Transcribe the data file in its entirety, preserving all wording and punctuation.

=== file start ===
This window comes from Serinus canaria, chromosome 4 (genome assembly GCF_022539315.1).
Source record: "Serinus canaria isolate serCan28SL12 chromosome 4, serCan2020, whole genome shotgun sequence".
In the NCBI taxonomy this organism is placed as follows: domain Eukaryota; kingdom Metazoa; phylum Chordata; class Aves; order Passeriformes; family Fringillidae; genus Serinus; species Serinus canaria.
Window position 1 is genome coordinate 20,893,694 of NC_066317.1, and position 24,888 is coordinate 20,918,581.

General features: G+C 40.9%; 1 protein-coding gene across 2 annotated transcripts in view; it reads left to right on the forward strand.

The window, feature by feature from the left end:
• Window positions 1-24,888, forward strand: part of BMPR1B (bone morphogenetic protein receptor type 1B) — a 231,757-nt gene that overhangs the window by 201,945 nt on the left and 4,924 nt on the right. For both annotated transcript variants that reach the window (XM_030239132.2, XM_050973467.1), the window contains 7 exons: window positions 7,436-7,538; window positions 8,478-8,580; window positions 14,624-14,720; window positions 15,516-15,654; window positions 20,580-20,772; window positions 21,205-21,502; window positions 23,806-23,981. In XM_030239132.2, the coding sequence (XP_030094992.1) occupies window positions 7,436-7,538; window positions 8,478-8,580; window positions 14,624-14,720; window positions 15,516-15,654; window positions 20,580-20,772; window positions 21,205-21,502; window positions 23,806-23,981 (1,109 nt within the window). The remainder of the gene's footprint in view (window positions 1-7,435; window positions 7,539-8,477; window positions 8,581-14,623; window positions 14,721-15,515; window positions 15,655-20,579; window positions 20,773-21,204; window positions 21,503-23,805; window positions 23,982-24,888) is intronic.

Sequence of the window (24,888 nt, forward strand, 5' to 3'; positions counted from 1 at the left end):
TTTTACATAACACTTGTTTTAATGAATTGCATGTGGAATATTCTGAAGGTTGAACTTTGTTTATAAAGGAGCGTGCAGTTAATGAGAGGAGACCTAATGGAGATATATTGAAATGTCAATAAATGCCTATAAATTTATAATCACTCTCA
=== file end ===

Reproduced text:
This window comes from Serinus canaria, chromosome 4 (genome assembly GCF_022539315.1).
Source record: "Serinus canaria isolate serCan28SL12 chromosome 4, serCan2020, whole genome shotgun sequence".
In the NCBI taxonomy this organism is placed as follows: domain Eukaryota; kingdom Metazoa; phylum Chordata; class Aves; order Passeriformes; family Fringillidae; genus Serinus; species Serinus canaria.
Window position 1 is genome coordinate 20,893,694 of NC_066317.1, and position 24,888 is coordinate 20,918,581.

General features: G+C 40.9%; 1 protein-coding gene across 2 annotated transcripts in view; it reads left to right on the forward strand.

The window, feature by feature from the left end:
• Window positions 1-24,888, forward strand: part of BMPR1B (bone morphogenetic protein receptor type 1B) — a 231,757-nt gene that overhangs the window by 201,945 nt on the left and 4,924 nt on the right. For both annotated transcript variants that reach the window (XM_030239132.2, XM_050973467.1), the window contains 7 exons: window positions 7,436-7,538; window positions 8,478-8,580; window positions 14,624-14,720; window positions 15,516-15,654; window positions 20,580-20,772; window positions 21,205-21,502; window positions 23,806-23,981. In XM_030239132.2, the coding sequence (XP_030094992.1) occupies window positions 7,436-7,538; window positions 8,478-8,580; window positions 14,624-14,720; window positions 15,516-15,654; window positions 20,580-20,772; window positions 21,205-21,502; window positions 23,806-23,981 (1,109 nt within the window). The remainder of the gene's footprint in view (window positions 1-7,435; window positions 7,539-8,477; window positions 8,581-14,623; window positions 14,721-15,515; window positions 15,655-20,579; window positions 20,773-21,204; window positions 21,503-23,805; window positions 23,982-24,888) is intronic.

Sequence of the window (24,888 nt, forward strand, 5' to 3'; positions counted from 1 at the left end):
TTTTACATAACACTTGTTTTAATGAATTGCATGTGGAATATTCTGAAGGTTGAACTTTGTTTATAAAGGAGCGTGCAGTTAATGAGAGGAGACCTAATGGAGATATATTGAAATGTCAATAAATGCCTATAAATTTATAATCACTCTCA